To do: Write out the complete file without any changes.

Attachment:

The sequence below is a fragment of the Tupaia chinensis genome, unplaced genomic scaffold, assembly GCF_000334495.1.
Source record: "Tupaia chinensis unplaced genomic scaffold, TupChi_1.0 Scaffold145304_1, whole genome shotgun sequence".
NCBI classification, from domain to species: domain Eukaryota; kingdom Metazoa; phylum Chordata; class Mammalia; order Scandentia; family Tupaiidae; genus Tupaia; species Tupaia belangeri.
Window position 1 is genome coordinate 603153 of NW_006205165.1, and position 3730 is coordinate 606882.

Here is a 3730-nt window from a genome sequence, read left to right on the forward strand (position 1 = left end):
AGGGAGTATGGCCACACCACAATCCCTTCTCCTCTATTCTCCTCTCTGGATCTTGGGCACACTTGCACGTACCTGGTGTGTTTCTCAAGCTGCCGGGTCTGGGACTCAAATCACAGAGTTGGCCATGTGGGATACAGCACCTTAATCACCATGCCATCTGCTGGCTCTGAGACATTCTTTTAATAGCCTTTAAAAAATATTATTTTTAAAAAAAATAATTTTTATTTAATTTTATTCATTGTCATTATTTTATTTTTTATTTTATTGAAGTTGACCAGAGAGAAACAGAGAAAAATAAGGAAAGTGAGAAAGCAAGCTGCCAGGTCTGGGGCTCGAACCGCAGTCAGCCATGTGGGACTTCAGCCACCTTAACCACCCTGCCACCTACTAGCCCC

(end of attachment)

The sequence below is a fragment of the Tupaia chinensis genome, unplaced genomic scaffold, assembly GCF_000334495.1.
Source record: "Tupaia chinensis unplaced genomic scaffold, TupChi_1.0 Scaffold145304_1, whole genome shotgun sequence".
NCBI classification, from domain to species: domain Eukaryota; kingdom Metazoa; phylum Chordata; class Mammalia; order Scandentia; family Tupaiidae; genus Tupaia; species Tupaia belangeri.
Window position 1 is genome coordinate 603153 of NW_006205165.1, and position 3730 is coordinate 606882.

Here is a 3730-nt window from a genome sequence, read left to right on the forward strand (position 1 = left end):
AGGGAGTATGGCCACACCACAATCCCTTCTCCTCTATTCTCCTCTCTGGATCTTGGGCACACTTGCACGTACCTGGTGTGTTTCTCAAGCTGCCGGGTCTGGGACTCAAATCACAGAGTTGGCCATGTGGGATACAGCACCTTAATCACCATGCCATCTGCTGGCTCTGAGACATTCTTTTAATAGCCTTTAAAAAATATTATTTTTAAAAAAAATAATTTTTATTTAATTTTATTCATTGTCATTATTTTATTTTTTATTTTATTGAAGTTGACCAGAGAGAAACAGAGAAAAATAAGGAAAGTGAGAAAGCAAGCTGCCAGGTCTGGGGCTCGAACCGCAGTCAGCCATGTGGGACTTCAGCCACCTTAACCACCCTGCCACCTACTAGCCCC